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Portland brings new water treatment plant online

A pristine blue lake surrounded by trees with Mount Hood in the background

Surprisingly, Bull Run Lake is fed by rain, not snowmelt. | Photo via @portlandwaterbureau

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The Portland Water Bureau has announced that its Improved Corrosion Control Treatment project at the Lusted Hill facility is officially online, further reducing potential levels of lead at customers’ taps. Here’s what you need to know.

Where does our water come from?

Portland’s primary source of drinking water — for nearly 1 million people — comes from the Bull Run Watershed. At 8.2 on the pH scale, you would be safe to drink this water, even though it is naturally corrosive.

Why does this affect me?

It may or may not. Lead service lines were never used in Portland’s municipal water system. However, many older homes, especially those built between 1970-1985 (about 15,000 in the city) were constructed with copper plumbing that used lead solder to connect the pipes. When the corrosive water comes into contact with lead, it essentially dissolves the metal into the drinking supply, which can cause many documented health detriments.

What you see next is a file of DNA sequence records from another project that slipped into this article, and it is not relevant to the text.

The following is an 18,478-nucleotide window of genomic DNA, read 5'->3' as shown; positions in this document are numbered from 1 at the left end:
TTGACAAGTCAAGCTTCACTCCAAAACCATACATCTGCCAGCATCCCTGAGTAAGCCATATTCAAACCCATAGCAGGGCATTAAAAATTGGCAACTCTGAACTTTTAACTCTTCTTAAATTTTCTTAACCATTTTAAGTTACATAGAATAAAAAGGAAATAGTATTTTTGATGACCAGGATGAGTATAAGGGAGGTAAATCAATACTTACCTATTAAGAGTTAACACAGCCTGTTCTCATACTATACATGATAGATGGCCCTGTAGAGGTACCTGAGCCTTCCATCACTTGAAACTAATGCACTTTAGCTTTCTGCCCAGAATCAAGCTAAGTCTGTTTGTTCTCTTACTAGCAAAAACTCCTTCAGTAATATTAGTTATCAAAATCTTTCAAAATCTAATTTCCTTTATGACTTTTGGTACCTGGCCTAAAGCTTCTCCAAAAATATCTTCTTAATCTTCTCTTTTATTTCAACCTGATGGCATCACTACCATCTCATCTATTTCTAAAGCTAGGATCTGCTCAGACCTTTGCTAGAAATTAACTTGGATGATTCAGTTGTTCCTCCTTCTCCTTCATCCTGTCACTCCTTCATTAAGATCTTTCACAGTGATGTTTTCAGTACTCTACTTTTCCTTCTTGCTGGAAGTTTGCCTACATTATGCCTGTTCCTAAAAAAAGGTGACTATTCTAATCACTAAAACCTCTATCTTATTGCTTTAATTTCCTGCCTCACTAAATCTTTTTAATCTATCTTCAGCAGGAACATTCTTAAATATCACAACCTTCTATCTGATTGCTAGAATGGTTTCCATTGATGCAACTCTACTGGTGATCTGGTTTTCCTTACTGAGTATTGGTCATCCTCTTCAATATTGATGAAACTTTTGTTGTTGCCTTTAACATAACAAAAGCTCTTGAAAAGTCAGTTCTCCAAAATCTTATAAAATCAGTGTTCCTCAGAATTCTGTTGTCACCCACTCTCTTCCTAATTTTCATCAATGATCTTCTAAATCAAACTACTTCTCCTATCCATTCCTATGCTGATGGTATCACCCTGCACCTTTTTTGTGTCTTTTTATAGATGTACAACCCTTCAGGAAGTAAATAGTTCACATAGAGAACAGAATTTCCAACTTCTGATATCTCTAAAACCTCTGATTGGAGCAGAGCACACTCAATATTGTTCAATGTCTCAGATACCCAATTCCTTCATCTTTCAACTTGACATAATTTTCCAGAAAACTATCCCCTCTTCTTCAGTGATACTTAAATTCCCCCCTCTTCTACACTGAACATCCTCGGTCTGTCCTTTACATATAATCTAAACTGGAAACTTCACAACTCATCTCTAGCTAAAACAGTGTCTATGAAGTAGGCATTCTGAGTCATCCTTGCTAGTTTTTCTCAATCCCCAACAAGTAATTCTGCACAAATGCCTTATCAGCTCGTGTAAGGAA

Tests conducted at the end of last year showed elevated levels of lead, triggering alarm bells for residents. Officials implemented interim actions, like highlighting the Lead Hazard Reduction Program, while also speeding up the timeline to get the new treatment plant online.

A rendering shows an aerial view of a water treatment plant with two white silos

Silos will store soda ash (sodium carbonate) to treat the water. | Rendering via Portland Water Bureau

How does the facility work?

Now that it’s active, the project will utilize naturally occurring substances — sodium carbonate and carbon dioxide — to increase the pH and alkalinity of the water from 8.2 to at least 8.5, making it less corrosive to lead and other metals found in some home and building plumbing.

If you’re still concerned, residents, childcare providers, and schools can request a free lead-in-water testing kit here.

What’s next?

Another project, Bull Run Filtration, will remove the microorganism Cryptosporidium and other potential contaminants and will be operational by September 2027.